Starred review from Publishers Weekly:
The plight of English Jewry under Edward I propels Royal’s ninth medieval mystery (after 2011’s Killing Season), the best yet in a consistently strong series. As the author explains in an afterword, the king promulgated a series of anti-Semitic proclamations once the Jewish community no longer served Edward’s “financial requirements.” As of October 1275, in a move anticipating the Nazis, Jews were required to wear yellow badges. Against this backdrop, the death of Kenelm, a man hired to help protect some traveling Jews, one of whom, Jacob ben Asser, had argued with him, leads to suspicions that the Jews are responsible. But the local coroner, Crowner Ralf, believes the solution to Kenelm’s murder is less straightforward, since the order of, and reason for, the victim’s fatal injuries aren’t clear-cut. Period details fit unobtrusively with the action, and the pacing makes this a one- or two-sitting read at most.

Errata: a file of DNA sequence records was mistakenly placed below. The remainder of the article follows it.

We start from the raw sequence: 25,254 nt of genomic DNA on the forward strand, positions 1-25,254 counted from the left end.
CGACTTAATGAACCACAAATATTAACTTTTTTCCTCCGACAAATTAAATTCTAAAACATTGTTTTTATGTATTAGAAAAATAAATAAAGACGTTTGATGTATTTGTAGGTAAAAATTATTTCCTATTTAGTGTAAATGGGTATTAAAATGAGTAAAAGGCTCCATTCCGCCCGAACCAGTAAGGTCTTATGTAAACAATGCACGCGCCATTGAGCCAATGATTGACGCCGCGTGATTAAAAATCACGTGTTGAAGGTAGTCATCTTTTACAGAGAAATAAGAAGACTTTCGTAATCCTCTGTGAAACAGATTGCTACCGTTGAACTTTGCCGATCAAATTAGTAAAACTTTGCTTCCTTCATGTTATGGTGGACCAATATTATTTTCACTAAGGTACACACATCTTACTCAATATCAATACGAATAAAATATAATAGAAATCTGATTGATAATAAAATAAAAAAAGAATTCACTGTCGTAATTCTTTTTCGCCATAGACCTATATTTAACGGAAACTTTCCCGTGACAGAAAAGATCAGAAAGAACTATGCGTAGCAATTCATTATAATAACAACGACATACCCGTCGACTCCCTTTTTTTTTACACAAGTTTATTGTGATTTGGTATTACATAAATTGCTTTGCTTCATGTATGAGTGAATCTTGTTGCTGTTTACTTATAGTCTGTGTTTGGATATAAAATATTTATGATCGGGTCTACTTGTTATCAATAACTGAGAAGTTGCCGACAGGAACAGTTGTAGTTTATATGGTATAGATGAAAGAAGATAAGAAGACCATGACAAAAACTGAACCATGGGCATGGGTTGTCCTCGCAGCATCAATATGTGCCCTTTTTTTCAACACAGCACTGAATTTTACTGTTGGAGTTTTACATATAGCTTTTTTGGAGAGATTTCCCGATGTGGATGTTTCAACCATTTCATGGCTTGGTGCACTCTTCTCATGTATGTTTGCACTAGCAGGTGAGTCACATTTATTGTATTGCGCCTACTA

Priscilla has a degree in world literature from San Francisco State University, where she discovered the beauty of medieval literature. She is a theater fan as well as reader of history, mysteries, and fiction of lesser violence. She lives in Northern California and belongs to the California Writers Club and Sisters in Crime.
Priscilla grew up in British Columbia and until 2000, she worked for the Federal government in a variety of positions, all of which provided a wonderful education in the complexity of human experience and motivation. Visit her online at priscillaroyal.com